I mentioned earlier that in this book Soo Kai did not concentrate on writing about himself, in fact, he appeared to avoid doing this. The closest that he came to writing about himself is in Chapter 8, entitled Medicine and Me. Here he describes his experiences undertaking operations as a houseman and later a junior doctor under two well-known surgeons, a foreigner and a local. It shows his love for the profession, which he had to give up owning to his involvement in politics.
The first chapter of this book is entitled Family Ties. I thought he would write about himself and his relationship particularly with his nuclear family. Instead, he writes almost entirely about his illustrious grandfather, Tan Kah Kee. This is all because one of Soo Kai’s allegations for detention implied that his grandfather was a communist by association with the government of “Red China”. This is indeed a very cheap allegation. Much later when the Singapore government turned around and practically honoured Tan Kah Kee, this allegation against Soo Kai was never removed.
Lee Kuan Yew’s greatest obsession was to preserve his dictatorial regime. He could not and did not tolerate any criticism or opposition, which he believed were often aimed at toppling him. He always accused his opponents as being communists or pro-communists. There were also other variations, such as involvement with the Malayan National Liberation Front (MNLF) activities and with Euro-communists to undermine the government, or being members of a Marxist conspiracy and so forth. With these accusations Kuan Yew easily used the Internal Security Act (ISA) to arrest and imprison his opponents. The periods of imprisonment have been very long for them.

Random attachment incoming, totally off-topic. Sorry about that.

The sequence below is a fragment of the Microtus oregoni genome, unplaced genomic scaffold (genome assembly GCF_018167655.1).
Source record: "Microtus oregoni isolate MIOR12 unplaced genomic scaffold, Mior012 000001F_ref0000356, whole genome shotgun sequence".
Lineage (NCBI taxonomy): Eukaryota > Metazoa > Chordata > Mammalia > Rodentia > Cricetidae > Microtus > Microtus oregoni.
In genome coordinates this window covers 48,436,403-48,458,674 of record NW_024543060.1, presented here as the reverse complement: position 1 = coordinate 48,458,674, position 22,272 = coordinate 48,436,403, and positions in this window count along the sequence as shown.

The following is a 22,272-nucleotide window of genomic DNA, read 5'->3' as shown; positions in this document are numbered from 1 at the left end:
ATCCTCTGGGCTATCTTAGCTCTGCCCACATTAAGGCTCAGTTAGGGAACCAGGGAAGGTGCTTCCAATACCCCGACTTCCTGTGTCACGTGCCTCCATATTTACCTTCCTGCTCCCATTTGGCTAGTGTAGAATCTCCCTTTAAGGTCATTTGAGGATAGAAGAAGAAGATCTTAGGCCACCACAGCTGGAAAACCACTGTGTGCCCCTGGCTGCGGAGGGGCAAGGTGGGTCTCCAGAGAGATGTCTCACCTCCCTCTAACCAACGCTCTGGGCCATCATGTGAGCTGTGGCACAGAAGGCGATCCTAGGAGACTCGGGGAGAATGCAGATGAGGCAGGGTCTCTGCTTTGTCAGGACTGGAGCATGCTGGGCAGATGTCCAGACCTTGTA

In Malaysia, to my knowledge, the longest a person had been detained under the ISA was for 15 years. But in Singapore it is common for political detention to go beyond this length of time. Soo Kai, like Said Zahari, was incarcerated for 17 years and Dr Lim Hock Siew for 20 years. There were many more. Chia Thye Poh who was detained without trial for about 27 years, suffered much longer than President Mandela. He is one of the longest prisoners of conscience in the world. What is my six years by comparison?
Collectively I know of only Parti Rakyat political prisoners in Brunei who have been incarcerated as long as the political prisoners in Singapore, especially under Lee Kuan Yew. The stories of physical and mental tortures are common among political prisoners. In Singapore, in addition to these, there are also tales of medical mistreatment that have led to additional sufferings of ailing detainees.
Lim Chin Siong was said to have been given overdose of a certain type of drug for his depression that it caused him to become suicidal. Soo Kai, on the other hand, had the treatment and medication for his severe sinus denied or delayed to the extent that it resulted in him being brain dead for a short while. Look carefully at Soo Kai; he came back almost from the dead! But at his age of 84 years now, he is still a young, strong and determined to fight for justice and against oppression the world over, especially in Singapore.